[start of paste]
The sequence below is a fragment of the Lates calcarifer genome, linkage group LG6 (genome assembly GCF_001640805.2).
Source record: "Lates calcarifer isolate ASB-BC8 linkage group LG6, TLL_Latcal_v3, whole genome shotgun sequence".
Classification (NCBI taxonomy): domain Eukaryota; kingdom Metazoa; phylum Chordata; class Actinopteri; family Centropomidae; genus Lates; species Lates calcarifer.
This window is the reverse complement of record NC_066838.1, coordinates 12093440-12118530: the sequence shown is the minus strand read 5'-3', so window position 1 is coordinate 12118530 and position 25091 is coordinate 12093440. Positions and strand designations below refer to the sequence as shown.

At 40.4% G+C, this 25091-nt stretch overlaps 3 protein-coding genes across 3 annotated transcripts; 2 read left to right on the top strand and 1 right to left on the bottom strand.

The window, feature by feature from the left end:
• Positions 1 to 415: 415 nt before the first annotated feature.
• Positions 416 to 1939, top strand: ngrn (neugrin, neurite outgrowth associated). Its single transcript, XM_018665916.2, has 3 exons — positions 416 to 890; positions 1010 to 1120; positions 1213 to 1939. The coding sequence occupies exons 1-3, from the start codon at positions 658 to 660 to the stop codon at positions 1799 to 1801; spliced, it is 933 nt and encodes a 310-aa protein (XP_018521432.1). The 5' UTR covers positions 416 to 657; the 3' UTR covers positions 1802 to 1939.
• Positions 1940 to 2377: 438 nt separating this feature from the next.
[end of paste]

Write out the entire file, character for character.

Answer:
The sequence below is a fragment of the Lates calcarifer genome, linkage group LG6 (genome assembly GCF_001640805.2).
Source record: "Lates calcarifer isolate ASB-BC8 linkage group LG6, TLL_Latcal_v3, whole genome shotgun sequence".
Classification (NCBI taxonomy): domain Eukaryota; kingdom Metazoa; phylum Chordata; class Actinopteri; family Centropomidae; genus Lates; species Lates calcarifer.
This window is the reverse complement of record NC_066838.1, coordinates 12093440-12118530: the sequence shown is the minus strand read 5'-3', so window position 1 is coordinate 12118530 and position 25091 is coordinate 12093440. Positions and strand designations below refer to the sequence as shown.

At 40.4% G+C, this 25091-nt stretch overlaps 3 protein-coding genes across 3 annotated transcripts; 2 read left to right on the top strand and 1 right to left on the bottom strand.

The window, feature by feature from the left end:
• Positions 1 to 415: 415 nt before the first annotated feature.
• Positions 416 to 1939, top strand: ngrn (neugrin, neurite outgrowth associated). Its single transcript, XM_018665916.2, has 3 exons — positions 416 to 890; positions 1010 to 1120; positions 1213 to 1939. The coding sequence occupies exons 1-3, from the start codon at positions 658 to 660 to the stop codon at positions 1799 to 1801; spliced, it is 933 nt and encodes a 310-aa protein (XP_018521432.1). The 5' UTR covers positions 416 to 657; the 3' UTR covers positions 1802 to 1939.
• Positions 1940 to 2377: 438 nt separating this feature from the next.